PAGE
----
By J. Mac Holladay, founder and CEO.
On February 9, 2016 the Wall Street Journal ran an article by Eliot Brown titled “Office Glut Strains Suburbs.” Brown reflected on many corporate headquarters “moving out of the leafy campuses and moving to downtown high-rises.”
He noted that the old Western Union campus in Saddle River, New Jersey, 30 miles from Manhattan last occupied by Pearson Education moved to Manhattan, New York and Hoboken, New Jersey. The reasons: to be near “public transportation and a younger urban-dwelling workforce.”
General Electric left Fairfield, Connecticut for Boston and Con Agra went from its Omaha, Nebraska campus to downtown Chicago. Weyerhaeuser left its huge campus in Federal Way for downtown Seattle, Washington, which is about a 30 minute drive north.
Closer to home, we see the same pattern being followed in Atlanta. Kaiser Permanente moved its 900 person IT operation to midtown Atlanta. Their Chief Information Officer, Dick Daniels, said this: “it was important to have a great location with the ability to walk to restaurants and shops and a location that was close to public transportation.”
NCR Corporation is moving its headquarters and 1000 people to be close to Georgia Tech and MARTA. Mercedes is building its new headquarters next to the Sandy Springs MARTA station and State Farm moved operations to be near the Dunwoody MARTA station. Veraforce, a leading insurance software provider, is moving to midtown from the suburbs. Its location in One Midtown Plaza takes advantage of their internship program at Georgia Tech and the Technology Association of Georgia. Veraforce’s Vice President of Development, Neil Snowdon, said “Midtown Atlanta is an ideal location for meeting with East Coast clients and strengthening our position within Atlanta’s dynamic tech community.”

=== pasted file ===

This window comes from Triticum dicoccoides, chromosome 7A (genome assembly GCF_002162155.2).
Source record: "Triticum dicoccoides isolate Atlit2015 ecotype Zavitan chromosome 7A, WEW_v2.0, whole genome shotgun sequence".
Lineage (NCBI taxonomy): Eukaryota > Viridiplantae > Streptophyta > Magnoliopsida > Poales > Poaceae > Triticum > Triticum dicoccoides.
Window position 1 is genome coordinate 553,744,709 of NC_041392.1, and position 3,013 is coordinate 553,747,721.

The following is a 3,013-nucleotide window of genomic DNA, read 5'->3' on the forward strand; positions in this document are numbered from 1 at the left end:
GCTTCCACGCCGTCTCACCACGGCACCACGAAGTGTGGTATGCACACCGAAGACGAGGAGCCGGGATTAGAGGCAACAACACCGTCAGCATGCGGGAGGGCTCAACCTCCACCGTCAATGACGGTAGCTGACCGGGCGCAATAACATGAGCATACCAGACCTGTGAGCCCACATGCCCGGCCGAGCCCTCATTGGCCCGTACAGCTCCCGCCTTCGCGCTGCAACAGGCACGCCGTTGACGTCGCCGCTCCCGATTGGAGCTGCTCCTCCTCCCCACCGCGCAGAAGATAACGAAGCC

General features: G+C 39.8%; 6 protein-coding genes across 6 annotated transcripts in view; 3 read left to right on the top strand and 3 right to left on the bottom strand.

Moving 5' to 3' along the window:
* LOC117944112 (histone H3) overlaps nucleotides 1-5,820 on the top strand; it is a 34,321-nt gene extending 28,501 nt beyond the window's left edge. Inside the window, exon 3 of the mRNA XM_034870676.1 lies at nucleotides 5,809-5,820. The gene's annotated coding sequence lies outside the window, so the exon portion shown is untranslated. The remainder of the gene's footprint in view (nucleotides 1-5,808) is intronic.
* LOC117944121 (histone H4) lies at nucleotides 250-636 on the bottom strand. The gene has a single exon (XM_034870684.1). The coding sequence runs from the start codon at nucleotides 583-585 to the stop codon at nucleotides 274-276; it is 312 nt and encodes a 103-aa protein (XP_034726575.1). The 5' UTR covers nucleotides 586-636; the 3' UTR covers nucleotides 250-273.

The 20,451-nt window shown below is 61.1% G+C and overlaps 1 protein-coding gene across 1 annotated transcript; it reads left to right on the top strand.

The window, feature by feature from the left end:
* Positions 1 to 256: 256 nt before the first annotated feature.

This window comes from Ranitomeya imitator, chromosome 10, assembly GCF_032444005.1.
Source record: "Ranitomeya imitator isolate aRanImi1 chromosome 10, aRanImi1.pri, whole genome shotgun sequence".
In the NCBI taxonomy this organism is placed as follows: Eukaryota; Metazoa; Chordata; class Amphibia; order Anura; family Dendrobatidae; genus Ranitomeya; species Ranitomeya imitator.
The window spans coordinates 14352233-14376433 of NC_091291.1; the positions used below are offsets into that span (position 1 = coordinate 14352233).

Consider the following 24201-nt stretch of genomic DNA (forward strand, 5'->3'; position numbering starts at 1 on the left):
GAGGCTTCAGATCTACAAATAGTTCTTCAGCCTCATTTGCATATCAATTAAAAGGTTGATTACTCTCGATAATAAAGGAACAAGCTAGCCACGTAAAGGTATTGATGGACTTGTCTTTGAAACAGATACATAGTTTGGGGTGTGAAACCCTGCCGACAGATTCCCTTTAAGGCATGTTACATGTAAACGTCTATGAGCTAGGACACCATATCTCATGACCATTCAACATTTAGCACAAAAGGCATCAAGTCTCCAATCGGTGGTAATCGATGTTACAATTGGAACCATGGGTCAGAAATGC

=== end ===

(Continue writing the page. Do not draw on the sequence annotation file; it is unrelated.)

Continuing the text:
After reading the various articles reporting these moves mentioned above, an interesting thing happened when I reviewed the 30th Annual Corporate Survey from Area Development magazine a few weeks ago. Even though the mix of corporate executives in the survey still represents many “traditional” sectors, the results of the survey tell a very different story than past years.
Hopefully, to no one’s surprise the “availability of skilled labor” came out as a strong number one. Almost 93% of these executives rated it as important or very important, with over 58% ranking it as very important.
Highway accessibility came in second, but the real surprise is in the third slot is Quality of Life. Just barely below the highway number (88% to 87.6%), Quality of Life vaulted up to the third spot. That is FAR AHEAD of corporate tax rate (#7), state and local incentives (#9), and tax exemptions (#11). None of those were within 10 points of Quality of Life on importance to corporate executives. What was in days of old a key factor, right to work, came in a distant 16th a full 20 points behind Quality of Life.
These numbers reflect the reality that quality of PLACE AND LIFE is now at the top of most executive’s wish list along with the quality of the workforce. I am hopeful that Area Development and others will acknowledge that there needs to a much broader analysis of all the factors that make up quality of life. They certainly include health care access and affordability, public safety, open space and recreation options, downtown attractiveness, and quality public schools. As the recent headlines have proven, it is also vital to have an open and welcoming community and state. Discrimination will not be tolerated by the nation’s CEOs.
The message is clear. Quality of place matters. So does talent, openness, and access to public transportation. These are becoming the top considerations for the best jobs in the economy. Just another real change along the way.